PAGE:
I just found a month-old outfit on my computer that I never posted! This was a great excuse to stay in comfy clothes all day, and not having to venture outside to take outfit photos ;)
So this skirt is quite a special vintage piece because it's actually a hand-me-down from my Grandma, which I shortened. And I think that plaid skirts look awesome paired with suspenders - it's something I've been doing a lot lately, pairing them with a plain shirt and then throwing on either a neutral-coloured or patterned cardigan over the top.
skirt - Vintage (my Grandmas old skirt)
shirt - Cotton On
suspenders - Thrifted
socks - c/o Sock Dreams
shoes - Thrifted
Titan is Saturn's largest moon. Titan is really cool because it has a super thick atmosphere, and although it is a pretty cold place with a lot of frozen water, it has lakes and rivers made up of liquid methane on its surface. Like Europa (see yesterday's post), Titan could possibly also have a liquid water subsurface ocean. Titan currently has the highest rating (other than Earth) on the "Planetary Habitability Index". This means it is the second most likely world in our solar system to harbour life.
The presence of methane in the atmosphere of Titan is intriguing, because it is something which is normally depleted in an atmosphere unless organisms (like us guys on Earth) are constantly replenishing it. Two years ago, a space mission reported anomalies in the atmosphere, which could have been due to methane-producing organisms. But, it could have also just been volcanoes spewing out gas (read more about this finding and the debate here). Because of the extremely cold temperatures (an average day on Titan is -180°C), life as we know it would not be able to exist on Titan, but life totally unlike what we would recognise could be a possibility. Laboratory simulations have shown that there is in fact enough organic material on Titan to start a chemical evolution similar to what probably occurred on Earth.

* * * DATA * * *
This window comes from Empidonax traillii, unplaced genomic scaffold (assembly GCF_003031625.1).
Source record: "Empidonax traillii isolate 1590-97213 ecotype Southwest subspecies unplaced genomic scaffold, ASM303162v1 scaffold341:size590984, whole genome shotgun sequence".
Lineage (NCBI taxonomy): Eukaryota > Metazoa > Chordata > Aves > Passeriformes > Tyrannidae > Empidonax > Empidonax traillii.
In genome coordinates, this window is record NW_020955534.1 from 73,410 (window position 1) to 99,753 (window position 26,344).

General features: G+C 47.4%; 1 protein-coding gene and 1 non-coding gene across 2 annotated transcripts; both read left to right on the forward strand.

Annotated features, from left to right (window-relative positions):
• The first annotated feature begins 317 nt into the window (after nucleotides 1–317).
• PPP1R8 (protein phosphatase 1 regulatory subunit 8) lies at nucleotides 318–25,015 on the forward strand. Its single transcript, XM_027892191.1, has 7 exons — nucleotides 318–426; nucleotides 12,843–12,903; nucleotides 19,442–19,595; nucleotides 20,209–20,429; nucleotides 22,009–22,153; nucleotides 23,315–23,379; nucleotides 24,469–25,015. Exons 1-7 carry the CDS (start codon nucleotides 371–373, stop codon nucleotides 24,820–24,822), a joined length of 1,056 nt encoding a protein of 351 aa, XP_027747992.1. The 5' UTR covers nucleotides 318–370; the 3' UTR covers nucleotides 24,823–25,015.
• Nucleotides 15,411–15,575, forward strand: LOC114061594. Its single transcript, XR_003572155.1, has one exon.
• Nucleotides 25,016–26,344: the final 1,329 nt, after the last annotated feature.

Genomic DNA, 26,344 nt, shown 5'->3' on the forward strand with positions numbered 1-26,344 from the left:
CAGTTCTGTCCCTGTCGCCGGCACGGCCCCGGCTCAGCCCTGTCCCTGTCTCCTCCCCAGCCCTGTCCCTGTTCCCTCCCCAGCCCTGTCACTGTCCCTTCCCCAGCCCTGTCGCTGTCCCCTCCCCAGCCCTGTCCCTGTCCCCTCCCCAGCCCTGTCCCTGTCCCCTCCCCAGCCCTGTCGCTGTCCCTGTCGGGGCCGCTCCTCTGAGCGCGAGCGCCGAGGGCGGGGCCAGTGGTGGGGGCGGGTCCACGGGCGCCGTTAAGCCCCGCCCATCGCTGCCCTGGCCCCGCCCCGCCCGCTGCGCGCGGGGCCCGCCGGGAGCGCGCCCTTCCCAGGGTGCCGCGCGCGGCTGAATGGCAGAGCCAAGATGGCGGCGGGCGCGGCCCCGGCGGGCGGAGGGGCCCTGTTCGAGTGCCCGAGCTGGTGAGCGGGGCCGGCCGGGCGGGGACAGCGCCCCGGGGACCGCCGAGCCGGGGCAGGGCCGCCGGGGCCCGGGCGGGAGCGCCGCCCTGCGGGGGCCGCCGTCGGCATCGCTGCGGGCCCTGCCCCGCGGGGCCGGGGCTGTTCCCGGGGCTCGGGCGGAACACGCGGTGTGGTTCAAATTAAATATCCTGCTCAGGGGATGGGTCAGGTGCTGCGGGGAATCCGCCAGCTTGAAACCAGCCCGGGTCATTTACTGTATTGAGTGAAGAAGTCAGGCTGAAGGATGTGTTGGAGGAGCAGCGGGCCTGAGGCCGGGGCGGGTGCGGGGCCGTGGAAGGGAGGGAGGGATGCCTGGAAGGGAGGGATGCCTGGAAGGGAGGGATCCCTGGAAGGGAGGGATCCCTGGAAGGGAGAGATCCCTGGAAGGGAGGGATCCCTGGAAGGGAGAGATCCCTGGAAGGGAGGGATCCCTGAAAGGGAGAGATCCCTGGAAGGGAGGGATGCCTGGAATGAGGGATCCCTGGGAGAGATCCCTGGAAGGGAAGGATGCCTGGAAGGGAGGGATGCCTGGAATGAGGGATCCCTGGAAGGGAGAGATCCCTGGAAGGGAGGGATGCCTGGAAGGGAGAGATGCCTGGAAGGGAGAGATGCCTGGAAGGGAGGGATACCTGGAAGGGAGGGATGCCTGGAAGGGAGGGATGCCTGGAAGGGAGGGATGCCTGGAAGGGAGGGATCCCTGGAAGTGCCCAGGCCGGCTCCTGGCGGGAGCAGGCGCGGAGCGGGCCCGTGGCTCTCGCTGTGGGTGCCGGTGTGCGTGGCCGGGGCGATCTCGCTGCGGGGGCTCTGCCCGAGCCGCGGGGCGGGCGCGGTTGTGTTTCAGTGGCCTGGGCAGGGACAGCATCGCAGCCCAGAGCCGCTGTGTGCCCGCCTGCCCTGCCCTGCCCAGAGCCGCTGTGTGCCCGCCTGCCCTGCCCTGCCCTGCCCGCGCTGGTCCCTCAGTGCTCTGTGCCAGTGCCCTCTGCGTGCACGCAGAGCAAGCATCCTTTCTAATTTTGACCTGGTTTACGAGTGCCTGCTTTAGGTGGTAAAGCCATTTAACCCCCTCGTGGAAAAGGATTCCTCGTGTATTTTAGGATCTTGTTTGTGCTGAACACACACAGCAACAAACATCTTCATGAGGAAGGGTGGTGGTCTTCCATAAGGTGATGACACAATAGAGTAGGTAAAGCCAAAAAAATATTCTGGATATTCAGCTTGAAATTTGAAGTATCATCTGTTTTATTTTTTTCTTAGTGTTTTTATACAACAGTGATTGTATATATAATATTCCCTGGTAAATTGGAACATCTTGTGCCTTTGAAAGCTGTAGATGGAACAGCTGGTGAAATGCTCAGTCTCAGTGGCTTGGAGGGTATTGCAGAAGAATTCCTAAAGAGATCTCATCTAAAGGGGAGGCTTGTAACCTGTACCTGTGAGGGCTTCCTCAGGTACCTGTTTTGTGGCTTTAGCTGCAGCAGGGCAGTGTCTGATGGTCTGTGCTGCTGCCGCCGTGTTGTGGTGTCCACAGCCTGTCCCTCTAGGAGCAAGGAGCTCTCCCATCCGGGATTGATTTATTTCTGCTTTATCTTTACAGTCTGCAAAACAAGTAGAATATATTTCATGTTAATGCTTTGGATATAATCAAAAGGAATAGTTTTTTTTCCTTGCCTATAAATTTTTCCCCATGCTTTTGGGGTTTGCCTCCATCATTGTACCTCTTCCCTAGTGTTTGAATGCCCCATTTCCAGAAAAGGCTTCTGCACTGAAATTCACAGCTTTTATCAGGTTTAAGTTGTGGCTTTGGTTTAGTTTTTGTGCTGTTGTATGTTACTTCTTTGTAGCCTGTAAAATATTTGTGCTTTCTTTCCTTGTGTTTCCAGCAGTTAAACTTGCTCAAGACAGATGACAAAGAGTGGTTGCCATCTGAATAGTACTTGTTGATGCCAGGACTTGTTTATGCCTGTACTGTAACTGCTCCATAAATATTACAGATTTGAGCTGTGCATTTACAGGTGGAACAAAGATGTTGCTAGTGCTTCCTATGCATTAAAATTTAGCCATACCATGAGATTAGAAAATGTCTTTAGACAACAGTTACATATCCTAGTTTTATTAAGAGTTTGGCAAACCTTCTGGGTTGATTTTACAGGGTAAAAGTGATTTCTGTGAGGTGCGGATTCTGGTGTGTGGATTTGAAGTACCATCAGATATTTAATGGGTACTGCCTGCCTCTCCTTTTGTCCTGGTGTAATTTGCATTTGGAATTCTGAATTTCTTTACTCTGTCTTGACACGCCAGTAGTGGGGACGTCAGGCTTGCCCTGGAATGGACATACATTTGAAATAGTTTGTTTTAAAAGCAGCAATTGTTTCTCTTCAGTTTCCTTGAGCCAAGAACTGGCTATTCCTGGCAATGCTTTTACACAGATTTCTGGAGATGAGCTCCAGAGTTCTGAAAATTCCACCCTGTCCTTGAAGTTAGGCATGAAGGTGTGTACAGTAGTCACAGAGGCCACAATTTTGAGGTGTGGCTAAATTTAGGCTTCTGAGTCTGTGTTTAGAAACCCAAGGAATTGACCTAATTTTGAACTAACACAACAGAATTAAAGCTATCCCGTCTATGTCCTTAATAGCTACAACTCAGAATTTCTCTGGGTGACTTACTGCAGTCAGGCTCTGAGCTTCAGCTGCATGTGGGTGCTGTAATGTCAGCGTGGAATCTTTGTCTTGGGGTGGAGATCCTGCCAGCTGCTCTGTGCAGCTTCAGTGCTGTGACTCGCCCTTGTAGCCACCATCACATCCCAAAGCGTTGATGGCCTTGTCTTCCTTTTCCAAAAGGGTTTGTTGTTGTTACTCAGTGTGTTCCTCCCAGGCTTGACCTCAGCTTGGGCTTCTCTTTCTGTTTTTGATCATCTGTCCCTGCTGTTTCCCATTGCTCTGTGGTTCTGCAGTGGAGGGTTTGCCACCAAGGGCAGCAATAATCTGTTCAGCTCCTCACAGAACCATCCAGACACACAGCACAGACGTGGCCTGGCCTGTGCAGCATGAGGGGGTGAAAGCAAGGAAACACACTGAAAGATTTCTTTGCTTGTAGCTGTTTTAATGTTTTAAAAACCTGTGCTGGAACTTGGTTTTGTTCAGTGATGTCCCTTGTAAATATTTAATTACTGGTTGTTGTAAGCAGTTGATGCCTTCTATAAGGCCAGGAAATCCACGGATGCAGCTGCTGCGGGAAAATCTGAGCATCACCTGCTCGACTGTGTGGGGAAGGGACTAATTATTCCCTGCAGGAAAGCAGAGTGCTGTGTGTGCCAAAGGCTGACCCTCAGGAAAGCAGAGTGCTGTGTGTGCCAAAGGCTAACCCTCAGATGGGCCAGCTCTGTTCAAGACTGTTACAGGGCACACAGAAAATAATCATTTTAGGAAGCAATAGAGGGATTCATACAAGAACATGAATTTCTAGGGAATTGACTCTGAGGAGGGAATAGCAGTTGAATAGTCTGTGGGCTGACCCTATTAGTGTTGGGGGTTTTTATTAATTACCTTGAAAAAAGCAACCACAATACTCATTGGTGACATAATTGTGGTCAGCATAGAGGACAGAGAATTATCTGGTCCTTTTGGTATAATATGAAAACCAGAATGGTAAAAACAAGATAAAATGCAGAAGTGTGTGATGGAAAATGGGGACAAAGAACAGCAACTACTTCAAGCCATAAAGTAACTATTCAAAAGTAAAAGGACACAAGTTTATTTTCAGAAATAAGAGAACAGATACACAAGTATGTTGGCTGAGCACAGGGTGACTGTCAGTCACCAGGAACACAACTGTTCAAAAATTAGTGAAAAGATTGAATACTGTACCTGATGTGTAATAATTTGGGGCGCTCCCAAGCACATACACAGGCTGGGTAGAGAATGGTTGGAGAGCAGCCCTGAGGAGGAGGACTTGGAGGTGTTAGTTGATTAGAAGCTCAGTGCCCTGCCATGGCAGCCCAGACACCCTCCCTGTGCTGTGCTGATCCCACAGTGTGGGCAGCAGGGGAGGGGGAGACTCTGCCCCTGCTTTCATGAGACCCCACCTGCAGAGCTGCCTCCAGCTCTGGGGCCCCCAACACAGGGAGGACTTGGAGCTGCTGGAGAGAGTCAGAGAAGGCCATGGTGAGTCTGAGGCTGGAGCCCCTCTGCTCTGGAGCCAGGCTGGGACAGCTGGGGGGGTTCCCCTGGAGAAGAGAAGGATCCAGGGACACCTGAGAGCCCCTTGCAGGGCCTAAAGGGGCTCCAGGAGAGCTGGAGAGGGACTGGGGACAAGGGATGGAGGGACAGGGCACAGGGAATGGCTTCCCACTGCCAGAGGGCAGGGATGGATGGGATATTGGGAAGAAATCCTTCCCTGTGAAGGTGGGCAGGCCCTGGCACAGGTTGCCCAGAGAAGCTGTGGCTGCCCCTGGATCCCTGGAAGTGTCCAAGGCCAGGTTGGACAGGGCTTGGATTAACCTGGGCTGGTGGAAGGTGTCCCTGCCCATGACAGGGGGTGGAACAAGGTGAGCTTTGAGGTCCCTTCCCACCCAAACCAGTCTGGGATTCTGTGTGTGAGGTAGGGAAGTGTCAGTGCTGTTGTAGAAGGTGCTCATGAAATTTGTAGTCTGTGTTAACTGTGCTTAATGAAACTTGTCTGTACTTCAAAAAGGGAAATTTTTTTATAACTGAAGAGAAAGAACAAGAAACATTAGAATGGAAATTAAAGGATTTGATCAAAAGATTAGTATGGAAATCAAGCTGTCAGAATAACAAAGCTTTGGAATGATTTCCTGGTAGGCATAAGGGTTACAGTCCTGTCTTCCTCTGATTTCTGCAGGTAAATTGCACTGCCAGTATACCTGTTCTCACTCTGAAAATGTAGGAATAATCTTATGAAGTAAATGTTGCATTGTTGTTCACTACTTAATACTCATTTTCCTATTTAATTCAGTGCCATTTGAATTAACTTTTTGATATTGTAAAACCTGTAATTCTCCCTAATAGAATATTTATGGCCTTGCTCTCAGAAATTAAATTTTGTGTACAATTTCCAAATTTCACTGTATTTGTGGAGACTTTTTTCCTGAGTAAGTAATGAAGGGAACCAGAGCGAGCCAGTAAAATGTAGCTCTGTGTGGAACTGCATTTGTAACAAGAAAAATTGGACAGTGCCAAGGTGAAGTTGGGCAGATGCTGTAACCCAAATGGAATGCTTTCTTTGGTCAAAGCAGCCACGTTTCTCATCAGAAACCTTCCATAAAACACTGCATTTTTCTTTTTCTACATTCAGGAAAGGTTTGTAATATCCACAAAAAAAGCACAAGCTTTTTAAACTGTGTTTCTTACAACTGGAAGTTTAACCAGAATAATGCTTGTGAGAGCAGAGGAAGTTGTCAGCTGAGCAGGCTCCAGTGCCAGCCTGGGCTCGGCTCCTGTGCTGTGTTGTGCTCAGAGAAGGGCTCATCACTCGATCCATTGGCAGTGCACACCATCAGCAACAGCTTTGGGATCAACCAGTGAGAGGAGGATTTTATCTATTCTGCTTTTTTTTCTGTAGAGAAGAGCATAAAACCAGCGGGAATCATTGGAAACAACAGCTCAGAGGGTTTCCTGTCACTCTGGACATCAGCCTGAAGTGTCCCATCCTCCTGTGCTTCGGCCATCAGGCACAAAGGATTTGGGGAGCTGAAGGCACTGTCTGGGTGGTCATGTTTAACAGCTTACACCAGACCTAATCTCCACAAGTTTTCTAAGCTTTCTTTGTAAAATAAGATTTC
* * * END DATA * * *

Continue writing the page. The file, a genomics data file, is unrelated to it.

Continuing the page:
The NASA spaceship Cassini is currently doing multiple fly-bys of Titan, trying to figure out if it has a subsurface ocean, and looking for other signs of life, but it won't be landing on the surface. There was a probe sent to the surface in 2005, but unfortunately it only kept sending data back to Earth for 90 minutes (the picture below shows the sole image of the surface that was sent back). There have been proposals for other probes that would last a lot longer than that, but nothing concrete has been put in place yet.
I hope you're enjoying these posts about life in the solar system. I think that if I wasn't doing neuroscience and biochemistry, I'd love to do astrobiology. There will also be a part three and four, so look out for them in the next few days.
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